A Christian Nation
More than a year ago, and before the primaries kicked off, Beliefnet.com, a Web site dedicated to “inspiration, spirituality, and faith,” interviewed John McCain. The presidential hopeful claimed that the Constitution of the United States established a “Christian Nation,” a statement that caught my attention. As an avowed secularist, I rarely think about my “Jewishness.” Reading that statement was one of the few moments I did.
I was reminded of McCain’s statement several times, the first while on the road working on my current documentary, Jesus Politics: The Bible & The Ballot (www.jesuspoliticsthemovie.com). We were filming some Evangelical activists who supported Mike Huckabee. It was primary day in Florida and the group was saying a prayer before fanning out to the streets to wave banners, distribute leaflets, and urge passers by to vote. “This used to be a Christian Nation,” said the man leading the prayer. “It used to be that you could not run for office unless your were a Christian.” His wife referred to Obama as “a Muslim.”
I again thought of McCain’s statement watching the Al Jazeera English news report we feature this week on http://www.Executionchronicles.org. “It is a Christian Nation, ” said one agitated woman. “Obama is a Muslim,” another one said, “he befriends terrorists.” A young Obama supporter holding a sign for the Democratic candidate on the side of a road as a convoy of cars inched toward a Sarah Palin rally, expressed fear that “they will hurt Obama.” Thus the connection was established: “A Christian Nation” versus “a Muslim” Obama “who befriends terrorists.”
More than a year has passed between McCain’s interview and Palin’s rally in rural Ohio. For me, this extraordinary year is symptomatic not only of the threat in this country to Senator Obama, but also to the very fabric of our society.
John McCain knows very well that the Constitution never established the nation as a Christian one. Even the reference to God (never to a specific religion) was hotly debated among the Founding Fathers. Yes the majority in America has always been Christian, but the Constitution and the letters and documents of the Founding Fathers went to great lengths to ensure that this nation does not endorse one religion over another. At the time of the Beliefnet.com interview – indeed throughout his campaign – McCain has struggled to win the evangelical Christian vote. Viewed with suspicion by the Christian Right, he panders to them. He chummed up to the extremist Pastor John Hagee, an association he later had to rebuke when the pastor’s views and sermons came under media scrutiny.
His efforts to court the Christian Right culminated with his choice of Sarah Palin for running mate. Certainly Ms. Palin, a first-time governor of Alaska, was not chosen because of her experience but because of her faith. She is a devout evangelical. McCain’s campaign knew that with her ultra conservative worldview, Palin could energize the conservative base of the party and mobilize evangelical Christians. It was a Faustian deal, and now we can see the price that has to be paid, with ugly taunts and shameful rhetoric at rallies.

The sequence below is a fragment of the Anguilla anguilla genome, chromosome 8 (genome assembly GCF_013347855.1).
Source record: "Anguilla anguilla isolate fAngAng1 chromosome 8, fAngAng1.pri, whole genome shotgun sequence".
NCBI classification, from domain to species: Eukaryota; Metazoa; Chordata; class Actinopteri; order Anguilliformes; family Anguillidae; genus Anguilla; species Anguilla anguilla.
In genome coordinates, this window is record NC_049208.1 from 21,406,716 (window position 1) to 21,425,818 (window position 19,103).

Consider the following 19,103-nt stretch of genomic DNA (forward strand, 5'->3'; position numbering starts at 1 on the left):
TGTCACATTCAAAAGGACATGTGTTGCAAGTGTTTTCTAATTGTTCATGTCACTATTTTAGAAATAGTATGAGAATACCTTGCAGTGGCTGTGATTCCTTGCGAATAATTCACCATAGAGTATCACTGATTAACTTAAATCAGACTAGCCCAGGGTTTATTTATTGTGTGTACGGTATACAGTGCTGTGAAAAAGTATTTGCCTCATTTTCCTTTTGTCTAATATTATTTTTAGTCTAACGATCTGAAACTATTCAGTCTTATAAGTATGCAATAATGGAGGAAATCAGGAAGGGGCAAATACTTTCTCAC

I spent more than five weeks and 4000 miles on the road filming Jesus Politics. Among the many things I learned was that the majority of divisive religious issues we’ve come to associate with the Christian Right were not raised by devout believers, but by the manipulations of conservative political activists, who are neither necessarily religious nor devout. Paul Weyrich, a conservative activist and co- founder of the Moral Majority, told me how for years he was trying to get Evangelical Christians to form a conservative coalition united by opposition to abortion. He was looking for wedge-creating concerns that would motivate Evangelical Christians to become politically involved. Until the late 1970s he was failing. By the time Evangelicals woke up to help establish a new Republican coalition, it had little to do with abortion but with school desegregation legislation that they viewed as government intervention in their religious affairs.
A year ago Senator McCain, probably the candidate least associated with religion, began to talk about a “Christian Nation,” and the result of his efforts may be gleamed from this short Jazeera report. In such a diverse society as our own, the political use of religion can only be divisive. He who sows fear and hate will harvest only violence.
Throughout American history, political assassinations were attributed to “deranged”, ” lone individuals”. Rarely if ever the socio political nature of the act and its context is discussed. I hope we will never see such a “disturbed personality” emerge from the angry crowds that the McCain/Palin campaign manages to arouse. But if one does, the ultimate responsibility must rest with those who unleashed the genie of religion out of the bottle.